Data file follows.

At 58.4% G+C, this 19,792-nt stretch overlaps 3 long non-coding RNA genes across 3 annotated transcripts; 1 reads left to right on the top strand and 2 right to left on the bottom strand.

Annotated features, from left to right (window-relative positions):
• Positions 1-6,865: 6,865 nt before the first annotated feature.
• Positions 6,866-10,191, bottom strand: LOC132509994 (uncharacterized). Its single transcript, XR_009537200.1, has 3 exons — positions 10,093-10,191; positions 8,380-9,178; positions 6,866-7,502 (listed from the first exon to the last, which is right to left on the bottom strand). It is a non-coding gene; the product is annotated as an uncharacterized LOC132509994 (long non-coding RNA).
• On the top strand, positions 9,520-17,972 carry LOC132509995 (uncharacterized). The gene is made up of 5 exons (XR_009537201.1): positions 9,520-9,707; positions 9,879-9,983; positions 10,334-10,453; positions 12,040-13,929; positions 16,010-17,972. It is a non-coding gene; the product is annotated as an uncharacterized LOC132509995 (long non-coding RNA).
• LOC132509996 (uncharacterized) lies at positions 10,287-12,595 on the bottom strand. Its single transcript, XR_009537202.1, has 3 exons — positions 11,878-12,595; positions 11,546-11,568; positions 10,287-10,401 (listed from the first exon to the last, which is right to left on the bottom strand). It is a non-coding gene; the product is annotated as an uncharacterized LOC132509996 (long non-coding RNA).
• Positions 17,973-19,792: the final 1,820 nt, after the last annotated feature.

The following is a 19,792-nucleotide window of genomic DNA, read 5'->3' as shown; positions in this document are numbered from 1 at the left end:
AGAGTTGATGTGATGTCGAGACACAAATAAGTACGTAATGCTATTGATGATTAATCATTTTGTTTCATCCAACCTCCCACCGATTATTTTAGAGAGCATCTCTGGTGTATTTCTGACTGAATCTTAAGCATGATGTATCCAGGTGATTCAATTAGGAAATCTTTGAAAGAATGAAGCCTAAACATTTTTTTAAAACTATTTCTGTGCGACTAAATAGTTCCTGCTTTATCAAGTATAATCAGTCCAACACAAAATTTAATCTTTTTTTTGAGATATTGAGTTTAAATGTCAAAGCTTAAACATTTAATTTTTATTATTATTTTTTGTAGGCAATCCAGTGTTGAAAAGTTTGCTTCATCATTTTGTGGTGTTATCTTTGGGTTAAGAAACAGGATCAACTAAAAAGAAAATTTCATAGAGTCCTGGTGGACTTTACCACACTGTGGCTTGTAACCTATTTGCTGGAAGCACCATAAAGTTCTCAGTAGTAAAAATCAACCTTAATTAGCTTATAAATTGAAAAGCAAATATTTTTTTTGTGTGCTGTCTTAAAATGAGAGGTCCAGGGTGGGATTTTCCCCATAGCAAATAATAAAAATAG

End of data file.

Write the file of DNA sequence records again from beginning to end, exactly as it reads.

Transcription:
At 58.4% G+C, this 19,792-nt stretch overlaps 3 long non-coding RNA genes across 3 annotated transcripts; 1 reads left to right on the top strand and 2 right to left on the bottom strand.

Annotated features, from left to right (window-relative positions):
• Positions 1-6,865: 6,865 nt before the first annotated feature.
• Positions 6,866-10,191, bottom strand: LOC132509994 (uncharacterized). Its single transcript, XR_009537200.1, has 3 exons — positions 10,093-10,191; positions 8,380-9,178; positions 6,866-7,502 (listed from the first exon to the last, which is right to left on the bottom strand). It is a non-coding gene; the product is annotated as an uncharacterized LOC132509994 (long non-coding RNA).
• On the top strand, positions 9,520-17,972 carry LOC132509995 (uncharacterized). The gene is made up of 5 exons (XR_009537201.1): positions 9,520-9,707; positions 9,879-9,983; positions 10,334-10,453; positions 12,040-13,929; positions 16,010-17,972. It is a non-coding gene; the product is annotated as an uncharacterized LOC132509995 (long non-coding RNA).
• LOC132509996 (uncharacterized) lies at positions 10,287-12,595 on the bottom strand. Its single transcript, XR_009537202.1, has 3 exons — positions 11,878-12,595; positions 11,546-11,568; positions 10,287-10,401 (listed from the first exon to the last, which is right to left on the bottom strand). It is a non-coding gene; the product is annotated as an uncharacterized LOC132509996 (long non-coding RNA).
• Positions 17,973-19,792: the final 1,820 nt, after the last annotated feature.

The following is a 19,792-nucleotide window of genomic DNA, read 5'->3' as shown; positions in this document are numbered from 1 at the left end:
AGAGTTGATGTGATGTCGAGACACAAATAAGTACGTAATGCTATTGATGATTAATCATTTTGTTTCATCCAACCTCCCACCGATTATTTTAGAGAGCATCTCTGGTGTATTTCTGACTGAATCTTAAGCATGATGTATCCAGGTGATTCAATTAGGAAATCTTTGAAAGAATGAAGCCTAAACATTTTTTTAAAACTATTTCTGTGCGACTAAATAGTTCCTGCTTTATCAAGTATAATCAGTCCAACACAAAATTTAATCTTTTTTTTGAGATATTGAGTTTAAATGTCAAAGCTTAAACATTTAATTTTTATTATTATTTTTTGTAGGCAATCCAGTGTTGAAAAGTTTGCTTCATCATTTTGTGGTGTTATCTTTGGGTTAAGAAACAGGATCAACTAAAAAGAAAATTTCATAGAGTCCTGGTGGACTTTACCACACTGTGGCTTGTAACCTATTTGCTGGAAGCACCATAAAGTTCTCAGTAGTAAAAATCAACCTTAATTAGCTTATAAATTGAAAAGCAAATATTTTTTTTGTGTGCTGTCTTAAAATGAGAGGTCCAGGGTGGGATTTTCCCCATAGCAAATAATAAAAATAG